Case Study: Using Cloud Analytics to Troubleshoot A Node Knockout Winner

October 22, 2011 - by alexsalkever

On the weekend of August 27-29, Joyent hosted Node Knockout 2011, a 48-hour coding competition for node.js developers from around the world, working individually or in teams.

(Note: This article was originally posted by Joyent's Brendan Gregg on the DTrace.org blog.)

The contest entries were all hosted on Joyent’s no.de platform, running on SmartDataCenter and SmartOS. The winning entry was Observer by Arnout Kazemeir, a service which “allows you to follow and observe your website visitors in real time.” It’s an impressive app, and it made the front page ofHacker News, causing a flood of traffic.

For a Joyent SmartMachine, that shouldn’t have been a problem. Joyent’s cloud is designed to deal gracefully with traffic bursts, and this was not out of scale for us. Nonetheless, users were experiencing very slow load times. Isaac and I were asked to sort out the problem.

Joyent’s SmartDataCenter provides Cloud Analytics, a browser-based interface that has powerful DTrace-based visualizations for studying performance issues across the cloud, in real-time.

We started by studying HTTP server latency (which is measured using the node.js DTrace provider). This is presented as heat maps so that the entire distribution can be considered. I opened this for the observer.no.de zone only (click for full version; internal details blurred):

The reason we are using heat maps for latency should be pretty obvious from this one screenshot. If this were a line graph of average latency instead, the three levels seen here would be compressed as a single line. This heat map makes it clear that latency is very fast for some requests (close to 0s, the line at the bottom), or very slow for others (either 20s or 36s, the two higher levels seen).

Pixels can be clicked to reveal details of the makeup. By clicking on each of the lines, it seemed that the lowest line was the synchronous website components, and the higher lines at 20 and 36 seconds were for asynchronous polling. Which should be ok.

It had been suggested that the node.js web proxy, which fronted these no.de instances, was the origin of the latency. To investigate, I opened HTTP latency by zone name, and selected both the observer.no.de zone (blue) and the web proxy (yellow):

This was the first time I’d examined both from the same heatmap, and I didn’t know what to make of it straight away. The zigzag pattern of proxy latency looks like it coincides with observer.no.de (see the x-axis gaps), but with a much higher latency that rises and falls over time (y-axis). This would suggest that the issue is indeed the proxy. However, the proxy is serving multiple other servers, and the zigzag pattern may be from or hurting someone else (with the x-axis timing a coincidence). I was also wondering if the zigzag latency was the asynchronous polling events only, which, while different from the proxy would not be the real issue.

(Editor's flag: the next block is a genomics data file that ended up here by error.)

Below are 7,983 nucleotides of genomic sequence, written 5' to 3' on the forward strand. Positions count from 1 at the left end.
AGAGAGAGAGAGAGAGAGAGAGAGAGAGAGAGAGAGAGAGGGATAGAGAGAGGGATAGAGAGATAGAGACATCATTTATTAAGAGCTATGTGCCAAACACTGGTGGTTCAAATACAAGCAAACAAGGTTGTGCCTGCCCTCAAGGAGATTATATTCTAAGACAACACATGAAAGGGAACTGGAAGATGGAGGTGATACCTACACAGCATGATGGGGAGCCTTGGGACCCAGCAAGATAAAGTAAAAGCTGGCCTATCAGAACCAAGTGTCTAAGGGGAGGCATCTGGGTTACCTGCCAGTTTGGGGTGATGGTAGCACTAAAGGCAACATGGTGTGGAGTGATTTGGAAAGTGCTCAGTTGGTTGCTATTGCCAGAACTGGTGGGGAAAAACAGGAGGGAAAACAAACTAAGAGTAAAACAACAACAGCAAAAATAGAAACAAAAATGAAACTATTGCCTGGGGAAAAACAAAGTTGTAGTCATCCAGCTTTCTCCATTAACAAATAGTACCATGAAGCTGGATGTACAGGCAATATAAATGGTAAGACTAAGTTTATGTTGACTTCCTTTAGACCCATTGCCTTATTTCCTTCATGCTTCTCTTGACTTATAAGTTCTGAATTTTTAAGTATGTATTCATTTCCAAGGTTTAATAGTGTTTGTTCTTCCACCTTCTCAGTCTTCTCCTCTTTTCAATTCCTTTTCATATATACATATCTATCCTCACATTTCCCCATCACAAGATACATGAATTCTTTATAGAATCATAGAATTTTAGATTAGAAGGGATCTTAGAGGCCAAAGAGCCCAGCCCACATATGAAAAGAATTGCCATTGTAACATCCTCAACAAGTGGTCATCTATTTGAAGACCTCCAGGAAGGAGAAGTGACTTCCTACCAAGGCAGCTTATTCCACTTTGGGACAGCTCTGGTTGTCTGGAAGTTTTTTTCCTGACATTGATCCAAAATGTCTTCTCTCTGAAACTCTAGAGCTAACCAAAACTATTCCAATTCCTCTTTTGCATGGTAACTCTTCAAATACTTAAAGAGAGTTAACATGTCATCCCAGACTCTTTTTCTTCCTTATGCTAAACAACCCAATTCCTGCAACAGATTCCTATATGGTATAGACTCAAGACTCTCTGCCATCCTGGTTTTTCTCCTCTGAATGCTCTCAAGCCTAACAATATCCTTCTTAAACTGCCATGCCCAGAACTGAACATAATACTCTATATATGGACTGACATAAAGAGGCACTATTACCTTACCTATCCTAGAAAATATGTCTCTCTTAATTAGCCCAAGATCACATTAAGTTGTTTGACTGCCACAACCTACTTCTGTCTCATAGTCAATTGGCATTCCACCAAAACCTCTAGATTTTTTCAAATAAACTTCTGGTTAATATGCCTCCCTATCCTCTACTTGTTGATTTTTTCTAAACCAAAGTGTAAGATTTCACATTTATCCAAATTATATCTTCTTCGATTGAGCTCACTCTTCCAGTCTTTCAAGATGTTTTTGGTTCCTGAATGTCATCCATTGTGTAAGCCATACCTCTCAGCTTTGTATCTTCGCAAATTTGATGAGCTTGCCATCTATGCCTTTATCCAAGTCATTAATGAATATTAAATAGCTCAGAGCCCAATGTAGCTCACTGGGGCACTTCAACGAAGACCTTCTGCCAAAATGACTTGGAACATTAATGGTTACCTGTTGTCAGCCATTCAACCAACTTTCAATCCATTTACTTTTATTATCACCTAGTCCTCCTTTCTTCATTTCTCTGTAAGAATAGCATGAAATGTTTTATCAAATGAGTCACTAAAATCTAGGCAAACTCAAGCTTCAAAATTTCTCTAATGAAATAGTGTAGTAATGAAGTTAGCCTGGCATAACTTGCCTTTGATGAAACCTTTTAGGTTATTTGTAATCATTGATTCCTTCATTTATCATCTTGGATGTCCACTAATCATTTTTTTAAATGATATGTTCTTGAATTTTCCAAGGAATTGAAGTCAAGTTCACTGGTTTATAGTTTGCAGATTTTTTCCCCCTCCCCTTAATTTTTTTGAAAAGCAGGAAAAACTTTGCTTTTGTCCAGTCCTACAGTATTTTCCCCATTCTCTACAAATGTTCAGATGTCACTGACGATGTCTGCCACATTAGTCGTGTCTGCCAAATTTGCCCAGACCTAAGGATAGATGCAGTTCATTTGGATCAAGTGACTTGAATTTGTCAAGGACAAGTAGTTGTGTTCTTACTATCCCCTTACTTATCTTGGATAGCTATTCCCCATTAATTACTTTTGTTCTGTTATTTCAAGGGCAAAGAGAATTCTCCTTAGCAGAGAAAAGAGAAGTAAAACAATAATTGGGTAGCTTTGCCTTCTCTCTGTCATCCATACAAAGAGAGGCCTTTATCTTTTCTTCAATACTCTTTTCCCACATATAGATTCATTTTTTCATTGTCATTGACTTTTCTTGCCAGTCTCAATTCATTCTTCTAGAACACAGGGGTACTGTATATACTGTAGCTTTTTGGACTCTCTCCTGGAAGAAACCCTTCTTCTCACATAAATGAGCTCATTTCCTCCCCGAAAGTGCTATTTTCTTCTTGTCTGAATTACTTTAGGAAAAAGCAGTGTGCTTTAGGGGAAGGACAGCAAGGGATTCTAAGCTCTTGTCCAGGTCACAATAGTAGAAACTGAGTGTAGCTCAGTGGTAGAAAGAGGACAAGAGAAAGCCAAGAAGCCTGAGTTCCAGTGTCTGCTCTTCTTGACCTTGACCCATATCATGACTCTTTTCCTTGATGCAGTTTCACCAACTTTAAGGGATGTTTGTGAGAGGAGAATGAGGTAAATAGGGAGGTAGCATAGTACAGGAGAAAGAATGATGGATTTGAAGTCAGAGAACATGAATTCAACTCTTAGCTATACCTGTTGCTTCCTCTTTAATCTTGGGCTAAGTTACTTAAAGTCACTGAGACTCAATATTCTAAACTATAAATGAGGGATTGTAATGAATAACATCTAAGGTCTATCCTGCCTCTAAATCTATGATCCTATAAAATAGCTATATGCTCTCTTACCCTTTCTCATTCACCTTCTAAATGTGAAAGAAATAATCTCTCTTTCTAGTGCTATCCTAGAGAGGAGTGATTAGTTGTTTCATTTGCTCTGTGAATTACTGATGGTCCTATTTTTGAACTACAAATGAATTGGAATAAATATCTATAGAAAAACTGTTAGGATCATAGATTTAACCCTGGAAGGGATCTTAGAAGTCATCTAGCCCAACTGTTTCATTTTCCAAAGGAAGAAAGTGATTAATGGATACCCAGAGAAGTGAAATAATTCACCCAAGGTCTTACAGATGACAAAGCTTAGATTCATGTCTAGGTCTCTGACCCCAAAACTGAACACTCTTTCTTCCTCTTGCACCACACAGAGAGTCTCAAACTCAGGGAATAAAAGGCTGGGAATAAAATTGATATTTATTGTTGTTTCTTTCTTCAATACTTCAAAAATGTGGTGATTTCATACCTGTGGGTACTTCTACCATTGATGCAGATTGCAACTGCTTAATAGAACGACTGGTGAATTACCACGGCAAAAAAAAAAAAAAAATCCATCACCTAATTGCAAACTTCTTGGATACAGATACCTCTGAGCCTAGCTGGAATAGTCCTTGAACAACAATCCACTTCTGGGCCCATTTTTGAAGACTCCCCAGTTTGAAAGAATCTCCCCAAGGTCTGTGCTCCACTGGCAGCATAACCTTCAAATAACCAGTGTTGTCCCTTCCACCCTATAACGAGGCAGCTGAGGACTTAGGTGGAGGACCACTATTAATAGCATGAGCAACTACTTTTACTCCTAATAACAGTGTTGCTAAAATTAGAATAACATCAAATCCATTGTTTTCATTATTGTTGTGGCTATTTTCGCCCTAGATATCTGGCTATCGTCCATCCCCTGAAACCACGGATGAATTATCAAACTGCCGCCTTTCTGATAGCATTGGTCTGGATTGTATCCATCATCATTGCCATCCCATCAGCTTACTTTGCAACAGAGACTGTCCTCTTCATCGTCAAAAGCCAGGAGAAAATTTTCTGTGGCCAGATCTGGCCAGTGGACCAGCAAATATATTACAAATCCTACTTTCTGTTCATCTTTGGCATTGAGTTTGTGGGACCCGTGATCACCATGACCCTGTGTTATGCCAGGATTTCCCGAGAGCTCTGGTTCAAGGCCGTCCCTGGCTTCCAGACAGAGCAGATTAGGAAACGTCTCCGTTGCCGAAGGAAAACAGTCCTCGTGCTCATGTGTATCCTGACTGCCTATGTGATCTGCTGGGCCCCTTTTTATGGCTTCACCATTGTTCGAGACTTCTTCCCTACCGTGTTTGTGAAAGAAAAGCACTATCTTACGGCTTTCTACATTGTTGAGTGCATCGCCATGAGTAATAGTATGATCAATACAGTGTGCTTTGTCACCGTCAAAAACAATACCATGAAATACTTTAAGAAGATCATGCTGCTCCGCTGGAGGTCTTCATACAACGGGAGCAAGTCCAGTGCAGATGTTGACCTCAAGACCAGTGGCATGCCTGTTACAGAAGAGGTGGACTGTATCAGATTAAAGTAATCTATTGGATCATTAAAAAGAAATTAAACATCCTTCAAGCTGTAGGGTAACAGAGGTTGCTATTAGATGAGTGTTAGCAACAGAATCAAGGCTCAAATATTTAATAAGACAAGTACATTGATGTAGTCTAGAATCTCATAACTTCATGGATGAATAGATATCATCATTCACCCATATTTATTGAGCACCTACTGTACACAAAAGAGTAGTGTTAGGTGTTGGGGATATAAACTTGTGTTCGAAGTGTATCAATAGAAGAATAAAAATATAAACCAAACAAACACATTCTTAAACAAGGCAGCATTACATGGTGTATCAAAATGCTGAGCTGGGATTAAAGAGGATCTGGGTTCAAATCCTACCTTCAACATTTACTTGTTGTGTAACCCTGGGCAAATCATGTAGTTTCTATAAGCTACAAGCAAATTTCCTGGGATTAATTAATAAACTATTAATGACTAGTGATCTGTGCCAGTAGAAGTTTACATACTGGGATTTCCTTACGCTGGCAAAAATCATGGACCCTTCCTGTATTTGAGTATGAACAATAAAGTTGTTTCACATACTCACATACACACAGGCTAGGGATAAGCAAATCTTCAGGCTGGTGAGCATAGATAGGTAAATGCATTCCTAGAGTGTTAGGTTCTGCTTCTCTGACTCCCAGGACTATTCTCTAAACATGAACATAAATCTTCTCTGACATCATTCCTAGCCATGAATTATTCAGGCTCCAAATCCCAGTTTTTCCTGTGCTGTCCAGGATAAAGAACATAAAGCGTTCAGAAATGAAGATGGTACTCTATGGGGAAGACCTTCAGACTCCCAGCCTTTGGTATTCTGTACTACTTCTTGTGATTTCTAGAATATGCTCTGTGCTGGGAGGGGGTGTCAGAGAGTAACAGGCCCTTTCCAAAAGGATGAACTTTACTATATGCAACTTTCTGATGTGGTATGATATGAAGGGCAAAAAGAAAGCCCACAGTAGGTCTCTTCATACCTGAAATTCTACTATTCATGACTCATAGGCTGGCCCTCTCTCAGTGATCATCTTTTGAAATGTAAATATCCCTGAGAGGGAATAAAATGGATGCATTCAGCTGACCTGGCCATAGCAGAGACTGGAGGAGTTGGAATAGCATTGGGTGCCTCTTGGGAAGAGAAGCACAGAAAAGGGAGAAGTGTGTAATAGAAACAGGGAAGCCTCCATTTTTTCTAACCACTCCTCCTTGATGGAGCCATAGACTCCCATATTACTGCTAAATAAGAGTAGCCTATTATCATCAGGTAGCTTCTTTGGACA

At this point I was asking users to describe the latency to understand the issue better, and was sent a screenshot from someone who had run the Chrome developer tools to capture timing (Firefox can do this too with the Firebug add-on):

This is extremely useful! This shows that ordinary files, like “top.png”, have latency of tens of seconds. Fortunately, Cloud Analytics allows latency of specific URLs to be examined (I used the “URL path” decomposition which truncates content after the “?”), so I brought up top.png latency on both the proxy and observer.no.de:

The top heatmap shows the proxy, and the bottom shows observer.no.de (I could have shown both in the same heatmap, by predicating on the URL path first and then decomposing by zone name). This made it clear that the latency from observer.no.de was very fast, but very slow when proxied. This strongly suggested the issue was the proxy.

Other latency sources on the proxy were quickly checked using Cloud Analytics, including filesystem latency (which encompasses both disk I/O and filesystem-based latency such as lock contention).  Nothing was found on the system that would cause latency of multiple seconds. This quickly narrowed the search to the proxy application itself.

Isaac looked at the proxy code, and found a tunable that was set too low:

maxSockets of 100 wasn’t enough, especially with the number of polling sockets opened for long durations. Isaac increased this to 32000, half the max file-descriptor limit of 65536, since each socket connection uses two file descriptors: one for the request, and one to connect to the back-end origin server. The change was immediate:

This shows before and after, with the switch happening in about the middle of the heatmap. The proxy latency then matched the observer.no.de latency, appearing as green pixels (combination of both the yellow and blue). Users reported that the latency was indeed fixed.

For more background on Cloud Analytics and our use of heatmaps, see Dave’s videoblog posts, and our OSCON talk. It’s great to use it in production to solve real issues; it wasn’t that long ago thatBryan and I were demoing the prototype.

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